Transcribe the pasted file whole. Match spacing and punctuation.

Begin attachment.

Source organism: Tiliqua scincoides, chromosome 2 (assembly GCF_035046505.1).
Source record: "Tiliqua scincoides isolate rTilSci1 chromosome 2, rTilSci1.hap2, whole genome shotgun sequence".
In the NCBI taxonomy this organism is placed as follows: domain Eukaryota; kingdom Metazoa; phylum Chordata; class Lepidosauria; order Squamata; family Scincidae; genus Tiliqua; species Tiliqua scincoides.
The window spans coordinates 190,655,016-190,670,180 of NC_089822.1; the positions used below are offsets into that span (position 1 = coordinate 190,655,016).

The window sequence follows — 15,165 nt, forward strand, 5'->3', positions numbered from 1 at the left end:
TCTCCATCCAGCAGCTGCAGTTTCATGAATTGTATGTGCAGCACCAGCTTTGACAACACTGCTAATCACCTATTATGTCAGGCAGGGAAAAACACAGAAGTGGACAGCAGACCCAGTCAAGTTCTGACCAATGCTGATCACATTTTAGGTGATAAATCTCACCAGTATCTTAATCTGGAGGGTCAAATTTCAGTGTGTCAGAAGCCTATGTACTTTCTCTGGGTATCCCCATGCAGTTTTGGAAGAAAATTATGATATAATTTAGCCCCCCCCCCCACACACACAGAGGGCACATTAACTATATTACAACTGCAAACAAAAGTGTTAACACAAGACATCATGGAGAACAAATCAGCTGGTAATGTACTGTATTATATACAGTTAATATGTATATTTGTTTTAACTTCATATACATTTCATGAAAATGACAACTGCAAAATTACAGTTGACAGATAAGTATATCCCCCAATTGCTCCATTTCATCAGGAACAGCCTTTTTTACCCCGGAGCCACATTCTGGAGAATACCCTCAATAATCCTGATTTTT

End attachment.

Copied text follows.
Source organism: Tiliqua scincoides, chromosome 2 (assembly GCF_035046505.1).
Source record: "Tiliqua scincoides isolate rTilSci1 chromosome 2, rTilSci1.hap2, whole genome shotgun sequence".
In the NCBI taxonomy this organism is placed as follows: domain Eukaryota; kingdom Metazoa; phylum Chordata; class Lepidosauria; order Squamata; family Scincidae; genus Tiliqua; species Tiliqua scincoides.
The window spans coordinates 190,655,016-190,670,180 of NC_089822.1; the positions used below are offsets into that span (position 1 = coordinate 190,655,016).

The window sequence follows — 15,165 nt, forward strand, 5'->3', positions numbered from 1 at the left end:
TCTCCATCCAGCAGCTGCAGTTTCATGAATTGTATGTGCAGCACCAGCTTTGACAACACTGCTAATCACCTATTATGTCAGGCAGGGAAAAACACAGAAGTGGACAGCAGACCCAGTCAAGTTCTGACCAATGCTGATCACATTTTAGGTGATAAATCTCACCAGTATCTTAATCTGGAGGGTCAAATTTCAGTGTGTCAGAAGCCTATGTACTTTCTCTGGGTATCCCCATGCAGTTTTGGAAGAAAATTATGATATAATTTAGCCCCCCCCCCCACACACACAGAGGGCACATTAACTATATTACAACTGCAAACAAAAGTGTTAACACAAGACATCATGGAGAACAAATCAGCTGGTAATGTACTGTATTATATACAGTTAATATGTATATTTGTTTTAACTTCATATACATTTCATGAAAATGACAACTGCAAAATTACAGTTGACAGATAAGTATATCCCCCAATTGCTCCATTTCATCAGGAACAGCCTTTTTTACCCCGGAGCCACATTCTGGAGAATACCCTCAATAATCCTGATTTTT